Despite the sustained potent impact of hip-hop in the nation’s music stores, the still-young genre, which relies on the studio wizardry of its star producers for much of its impact, lags behind most other styles when it comes to the artists effectively expressing themselves in con-cert. On the second night of the coast-to-coast Up in Smoke tour, a stellar lineup of rap’s biggest stars produced a rousing evening of beats and brags that represents a major, if somewhat shaky, step forward for live hip-hop.
A phalanx of security and police officers both inside and outside the venue kept things peaceful throughout, but they were little deterrent to the many pot smokers in the packed house (not to mention onstage). Metal detectors at all entry points reinforced hip-hop’s shaky reputation with promoters and venues.
The long (four hours-plus) evening started slowly, with brief sets from newcomer TQ and Snoop proteges Tha Eastsidaz, as well from the Long Beach rapper Warren G. One hour in, a 30-minute set from Detroit loud-mouth Eminem, who’s making as much news of late for his run-ins with the law as he is for his month-old smash album “The Marshall Mathers LP” (Aftermath/Interscope), brought life to the rowdy crowd, which knew all the words to his violence-themed tunes. The blonde rapper insulted as many female friends and family members as he could recall, much to the apparent delight of all.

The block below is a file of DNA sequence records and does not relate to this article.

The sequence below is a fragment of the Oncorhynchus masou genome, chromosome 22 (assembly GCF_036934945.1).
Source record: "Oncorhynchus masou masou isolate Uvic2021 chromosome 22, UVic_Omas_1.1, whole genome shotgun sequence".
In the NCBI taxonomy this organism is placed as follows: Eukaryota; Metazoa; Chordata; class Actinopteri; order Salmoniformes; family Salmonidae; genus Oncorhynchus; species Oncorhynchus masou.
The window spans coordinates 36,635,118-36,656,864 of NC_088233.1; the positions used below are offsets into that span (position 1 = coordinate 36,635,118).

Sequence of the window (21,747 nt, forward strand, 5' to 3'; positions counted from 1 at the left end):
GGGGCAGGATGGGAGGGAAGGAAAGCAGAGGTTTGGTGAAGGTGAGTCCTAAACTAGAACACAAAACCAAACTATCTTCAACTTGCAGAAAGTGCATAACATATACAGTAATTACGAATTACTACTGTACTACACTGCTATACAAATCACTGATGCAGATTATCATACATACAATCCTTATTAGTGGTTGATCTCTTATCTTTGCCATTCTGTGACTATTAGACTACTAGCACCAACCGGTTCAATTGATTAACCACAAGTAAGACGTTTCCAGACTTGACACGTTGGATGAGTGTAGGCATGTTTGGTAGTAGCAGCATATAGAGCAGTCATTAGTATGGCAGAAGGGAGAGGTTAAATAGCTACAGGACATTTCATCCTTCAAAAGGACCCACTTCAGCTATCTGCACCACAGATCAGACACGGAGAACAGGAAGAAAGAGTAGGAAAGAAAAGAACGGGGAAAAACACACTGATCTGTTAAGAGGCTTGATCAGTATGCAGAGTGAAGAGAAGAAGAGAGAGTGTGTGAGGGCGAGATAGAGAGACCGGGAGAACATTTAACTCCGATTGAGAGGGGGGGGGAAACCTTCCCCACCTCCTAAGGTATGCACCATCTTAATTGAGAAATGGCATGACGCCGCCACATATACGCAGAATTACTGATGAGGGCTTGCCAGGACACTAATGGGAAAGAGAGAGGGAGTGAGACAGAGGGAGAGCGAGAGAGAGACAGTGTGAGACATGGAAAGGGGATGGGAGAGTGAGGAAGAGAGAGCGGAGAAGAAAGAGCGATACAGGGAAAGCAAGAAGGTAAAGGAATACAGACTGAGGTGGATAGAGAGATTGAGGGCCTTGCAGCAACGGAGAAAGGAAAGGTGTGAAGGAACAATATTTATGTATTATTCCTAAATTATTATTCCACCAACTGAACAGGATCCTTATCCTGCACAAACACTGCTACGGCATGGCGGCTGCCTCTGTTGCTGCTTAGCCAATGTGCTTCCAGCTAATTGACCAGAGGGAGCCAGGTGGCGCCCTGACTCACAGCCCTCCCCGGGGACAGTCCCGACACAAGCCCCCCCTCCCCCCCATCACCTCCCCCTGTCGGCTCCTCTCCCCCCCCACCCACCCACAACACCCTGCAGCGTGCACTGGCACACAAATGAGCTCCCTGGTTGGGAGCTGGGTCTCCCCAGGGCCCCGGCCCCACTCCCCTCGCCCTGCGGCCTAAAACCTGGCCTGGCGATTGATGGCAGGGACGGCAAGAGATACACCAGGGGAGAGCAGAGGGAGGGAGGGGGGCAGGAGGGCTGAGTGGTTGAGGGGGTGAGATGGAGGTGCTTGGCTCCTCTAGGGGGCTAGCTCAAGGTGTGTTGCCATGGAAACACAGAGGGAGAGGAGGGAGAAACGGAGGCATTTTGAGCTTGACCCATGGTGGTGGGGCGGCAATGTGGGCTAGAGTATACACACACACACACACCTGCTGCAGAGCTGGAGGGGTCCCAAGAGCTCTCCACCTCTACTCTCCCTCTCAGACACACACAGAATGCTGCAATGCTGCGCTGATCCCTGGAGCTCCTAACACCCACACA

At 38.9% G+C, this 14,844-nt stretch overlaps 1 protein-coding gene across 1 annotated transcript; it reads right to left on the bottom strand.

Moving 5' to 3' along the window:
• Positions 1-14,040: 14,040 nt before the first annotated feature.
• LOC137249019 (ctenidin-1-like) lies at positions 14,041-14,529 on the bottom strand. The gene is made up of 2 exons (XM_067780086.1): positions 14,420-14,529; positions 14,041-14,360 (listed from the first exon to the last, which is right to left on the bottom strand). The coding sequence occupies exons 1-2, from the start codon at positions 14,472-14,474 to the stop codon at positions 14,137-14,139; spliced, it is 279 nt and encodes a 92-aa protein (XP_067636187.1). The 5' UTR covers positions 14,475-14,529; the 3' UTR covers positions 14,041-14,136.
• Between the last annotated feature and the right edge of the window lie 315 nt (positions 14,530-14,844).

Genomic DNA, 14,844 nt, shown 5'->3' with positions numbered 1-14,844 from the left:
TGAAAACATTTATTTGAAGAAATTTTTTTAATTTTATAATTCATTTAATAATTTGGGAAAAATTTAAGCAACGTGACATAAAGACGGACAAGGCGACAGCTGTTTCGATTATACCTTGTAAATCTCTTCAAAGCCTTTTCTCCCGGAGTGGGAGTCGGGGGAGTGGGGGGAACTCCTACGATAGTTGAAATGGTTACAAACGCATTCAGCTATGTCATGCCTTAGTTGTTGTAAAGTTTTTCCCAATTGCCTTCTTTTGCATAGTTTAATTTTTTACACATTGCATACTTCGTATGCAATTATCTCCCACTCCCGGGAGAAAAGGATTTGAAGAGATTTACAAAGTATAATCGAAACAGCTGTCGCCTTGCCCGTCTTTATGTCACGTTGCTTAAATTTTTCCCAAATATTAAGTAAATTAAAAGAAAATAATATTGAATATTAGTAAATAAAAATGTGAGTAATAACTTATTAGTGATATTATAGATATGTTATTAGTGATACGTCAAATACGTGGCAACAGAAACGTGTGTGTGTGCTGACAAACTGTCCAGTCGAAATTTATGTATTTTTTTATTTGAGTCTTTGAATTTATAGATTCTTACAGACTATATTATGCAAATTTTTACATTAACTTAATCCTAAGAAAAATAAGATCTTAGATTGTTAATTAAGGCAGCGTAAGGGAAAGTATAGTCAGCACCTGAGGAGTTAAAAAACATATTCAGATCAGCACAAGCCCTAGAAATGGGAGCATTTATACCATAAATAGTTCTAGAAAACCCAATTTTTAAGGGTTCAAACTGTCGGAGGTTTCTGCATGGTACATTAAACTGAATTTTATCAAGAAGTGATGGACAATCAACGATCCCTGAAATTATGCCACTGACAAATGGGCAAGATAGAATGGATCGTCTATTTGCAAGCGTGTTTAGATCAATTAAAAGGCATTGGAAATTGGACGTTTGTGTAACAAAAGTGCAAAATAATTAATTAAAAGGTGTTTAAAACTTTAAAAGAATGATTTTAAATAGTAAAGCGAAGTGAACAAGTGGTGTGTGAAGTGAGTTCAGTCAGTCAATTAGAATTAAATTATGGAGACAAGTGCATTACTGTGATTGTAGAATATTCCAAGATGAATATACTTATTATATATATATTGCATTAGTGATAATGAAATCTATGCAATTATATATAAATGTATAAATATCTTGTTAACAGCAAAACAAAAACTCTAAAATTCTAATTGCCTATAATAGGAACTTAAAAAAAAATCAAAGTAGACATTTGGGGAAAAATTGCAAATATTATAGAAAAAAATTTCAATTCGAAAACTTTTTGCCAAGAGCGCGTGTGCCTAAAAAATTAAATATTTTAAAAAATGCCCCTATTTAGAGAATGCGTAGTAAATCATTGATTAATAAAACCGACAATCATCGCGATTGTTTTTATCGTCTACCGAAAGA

Ice Cube — a former NWA member and a true superstar of hip-hop — along with sidekicks WC and Mack-10 delivered a hard-hitting half-hour of hits that well outclassed his onstage predecessor, including “Bow Down,” “Check Yourself” and the positive vibes of 1992’s rap classic “It Was a Good Day.” A guest turn by former NWA member MC Ren was a taste of things to come.
The headlining portion by Dre and Snoop — following a pointless intro skit on the video screens that showed our heroes inside a convenience store, where they calmly emptied their guns into their hapless, poor-shooting rivals — started 45 minutes late but was worth the wait. All the artists on the bill joined in for at least one tune during the 75-minute portion, making for one highlight after another.
Dre and Snoop are a compelling pair, with contrasting looks and vocal styles, and both sound best when teamed with the other, as shown on tracks such as “Nothin’ but a G Thing” and “Still Dre,” taken from last year’s hit album “Dr. Dre — 2001.” Snoop took front and center for such high points as “Gin and Juice” and the goof “Lodi Dodi,” while Eminem and Xzibit traded boasts during “What’s the Difference.”
Korrupt and Snoop’s cousin Nate Dogg joined in for the smooth love/lust song “Xxplosive.” (Nate Dogg, 30, whose given name is Nathan-iel Dwayne Hale, was arrested at his Pomona home on Saturday and was being held over the weekend in lieu of $1 million bail after allegedly mak-ing terrorist threats against his girlfriend and torching her mother’s car.)
The concert was supposed to end with a three-song NWA reunion, with Snoop subbing for the late Eazy E, but was cut due to time constraints to just one song, a perfunctory run-through of the new track “Chin Check,” from the soundtrack to the film “Next Friday.”